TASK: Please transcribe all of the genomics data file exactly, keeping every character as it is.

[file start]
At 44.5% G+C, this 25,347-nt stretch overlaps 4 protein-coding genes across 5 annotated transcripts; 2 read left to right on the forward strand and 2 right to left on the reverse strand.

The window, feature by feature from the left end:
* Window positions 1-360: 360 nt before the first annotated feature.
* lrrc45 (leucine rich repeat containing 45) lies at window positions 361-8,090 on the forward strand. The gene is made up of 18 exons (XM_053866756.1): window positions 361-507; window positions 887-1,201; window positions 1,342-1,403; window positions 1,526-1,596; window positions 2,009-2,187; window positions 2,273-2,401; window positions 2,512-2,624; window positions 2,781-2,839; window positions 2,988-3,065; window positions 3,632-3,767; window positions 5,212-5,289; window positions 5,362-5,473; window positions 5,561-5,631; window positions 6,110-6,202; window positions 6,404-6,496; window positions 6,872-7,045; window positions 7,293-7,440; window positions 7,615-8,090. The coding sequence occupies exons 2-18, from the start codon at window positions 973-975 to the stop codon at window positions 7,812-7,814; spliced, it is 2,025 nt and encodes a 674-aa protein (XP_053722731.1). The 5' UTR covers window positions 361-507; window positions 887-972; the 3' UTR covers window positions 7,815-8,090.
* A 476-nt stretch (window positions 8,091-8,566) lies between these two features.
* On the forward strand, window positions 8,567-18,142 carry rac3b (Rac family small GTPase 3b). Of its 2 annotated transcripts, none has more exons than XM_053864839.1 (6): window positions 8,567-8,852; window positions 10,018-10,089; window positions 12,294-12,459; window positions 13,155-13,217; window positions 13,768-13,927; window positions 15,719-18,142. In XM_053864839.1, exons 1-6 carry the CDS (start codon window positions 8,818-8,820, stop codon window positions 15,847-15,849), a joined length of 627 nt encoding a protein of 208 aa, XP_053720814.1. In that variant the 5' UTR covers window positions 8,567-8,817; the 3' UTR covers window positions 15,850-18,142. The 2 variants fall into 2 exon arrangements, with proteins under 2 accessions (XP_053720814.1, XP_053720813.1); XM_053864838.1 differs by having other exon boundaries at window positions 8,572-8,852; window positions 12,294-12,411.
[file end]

At 44.5% G+C, this 25,347-nt stretch overlaps 4 protein-coding genes across 5 annotated transcripts; 2 read left to right on the forward strand and 2 right to left on the reverse strand.

The window, feature by feature from the left end:
* Window positions 1-360: 360 nt before the first annotated feature.
* lrrc45 (leucine rich repeat containing 45) lies at window positions 361-8,090 on the forward strand. The gene is made up of 18 exons (XM_053866756.1): window positions 361-507; window positions 887-1,201; window positions 1,342-1,403; window positions 1,526-1,596; window positions 2,009-2,187; window positions 2,273-2,401; window positions 2,512-2,624; window positions 2,781-2,839; window positions 2,988-3,065; window positions 3,632-3,767; window positions 5,212-5,289; window positions 5,362-5,473; window positions 5,561-5,631; window positions 6,110-6,202; window positions 6,404-6,496; window positions 6,872-7,045; window positions 7,293-7,440; window positions 7,615-8,090. The coding sequence occupies exons 2-18, from the start codon at window positions 973-975 to the stop codon at window positions 7,812-7,814; spliced, it is 2,025 nt and encodes a 674-aa protein (XP_053722731.1). The 5' UTR covers window positions 361-507; window positions 887-972; the 3' UTR covers window positions 7,815-8,090.
* A 476-nt stretch (window positions 8,091-8,566) lies between these two features.
* On the forward strand, window positions 8,567-18,142 carry rac3b (Rac family small GTPase 3b). Of its 2 annotated transcripts, none has more exons than XM_053864839.1 (6): window positions 8,567-8,852; window positions 10,018-10,089; window positions 12,294-12,459; window positions 13,155-13,217; window positions 13,768-13,927; window positions 15,719-18,142. In XM_053864839.1, exons 1-6 carry the CDS (start codon window positions 8,818-8,820, stop codon window positions 15,847-15,849), a joined length of 627 nt encoding a protein of 208 aa, XP_053720814.1. In that variant the 5' UTR covers window positions 8,567-8,817; the 3' UTR covers window positions 15,850-18,142. The 2 variants fall into 2 exon arrangements, with proteins under 2 accessions (XP_053720814.1, XP_053720813.1); XM_053864838.1 differs by having other exon boundaries at window positions 8,572-8,852; window positions 12,294-12,411.